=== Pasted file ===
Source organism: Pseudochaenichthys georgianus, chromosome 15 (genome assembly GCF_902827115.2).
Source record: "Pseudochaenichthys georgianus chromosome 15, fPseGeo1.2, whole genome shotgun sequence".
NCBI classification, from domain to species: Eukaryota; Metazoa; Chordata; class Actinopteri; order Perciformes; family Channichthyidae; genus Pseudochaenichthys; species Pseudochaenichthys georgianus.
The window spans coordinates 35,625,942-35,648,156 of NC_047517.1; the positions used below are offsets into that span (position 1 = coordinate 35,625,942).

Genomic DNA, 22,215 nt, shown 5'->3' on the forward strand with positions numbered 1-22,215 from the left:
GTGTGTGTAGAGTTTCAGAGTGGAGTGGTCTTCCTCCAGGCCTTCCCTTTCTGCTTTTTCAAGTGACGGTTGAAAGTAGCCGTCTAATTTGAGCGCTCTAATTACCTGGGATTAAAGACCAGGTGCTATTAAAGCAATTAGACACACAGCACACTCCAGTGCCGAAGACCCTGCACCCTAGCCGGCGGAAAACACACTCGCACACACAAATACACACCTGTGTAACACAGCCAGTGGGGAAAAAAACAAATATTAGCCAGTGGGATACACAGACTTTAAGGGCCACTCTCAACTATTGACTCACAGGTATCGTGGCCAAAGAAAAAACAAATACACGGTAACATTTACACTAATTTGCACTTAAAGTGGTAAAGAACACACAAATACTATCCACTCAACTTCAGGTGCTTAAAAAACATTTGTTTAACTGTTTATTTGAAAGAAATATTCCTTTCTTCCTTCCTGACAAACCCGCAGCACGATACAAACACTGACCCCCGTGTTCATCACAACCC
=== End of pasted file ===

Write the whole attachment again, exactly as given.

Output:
Source organism: Pseudochaenichthys georgianus, chromosome 15 (genome assembly GCF_902827115.2).
Source record: "Pseudochaenichthys georgianus chromosome 15, fPseGeo1.2, whole genome shotgun sequence".
NCBI classification, from domain to species: Eukaryota; Metazoa; Chordata; class Actinopteri; order Perciformes; family Channichthyidae; genus Pseudochaenichthys; species Pseudochaenichthys georgianus.
The window spans coordinates 35,625,942-35,648,156 of NC_047517.1; the positions used below are offsets into that span (position 1 = coordinate 35,625,942).

Genomic DNA, 22,215 nt, shown 5'->3' on the forward strand with positions numbered 1-22,215 from the left:
GTGTGTGTAGAGTTTCAGAGTGGAGTGGTCTTCCTCCAGGCCTTCCCTTTCTGCTTTTTCAAGTGACGGTTGAAAGTAGCCGTCTAATTTGAGCGCTCTAATTACCTGGGATTAAAGACCAGGTGCTATTAAAGCAATTAGACACACAGCACACTCCAGTGCCGAAGACCCTGCACCCTAGCCGGCGGAAAACACACTCGCACACACAAATACACACCTGTGTAACACAGCCAGTGGGGAAAAAAACAAATATTAGCCAGTGGGATACACAGACTTTAAGGGCCACTCTCAACTATTGACTCACAGGTATCGTGGCCAAAGAAAAAACAAATACACGGTAACATTTACACTAATTTGCACTTAAAGTGGTAAAGAACACACAAATACTATCCACTCAACTTCAGGTGCTTAAAAAACATTTGTTTAACTGTTTATTTGAAAGAAATATTCCTTTCTTCCTTCCTGACAAACCCGCAGCACGATACAAACACTGACCCCCGTGTTCATCACAACCC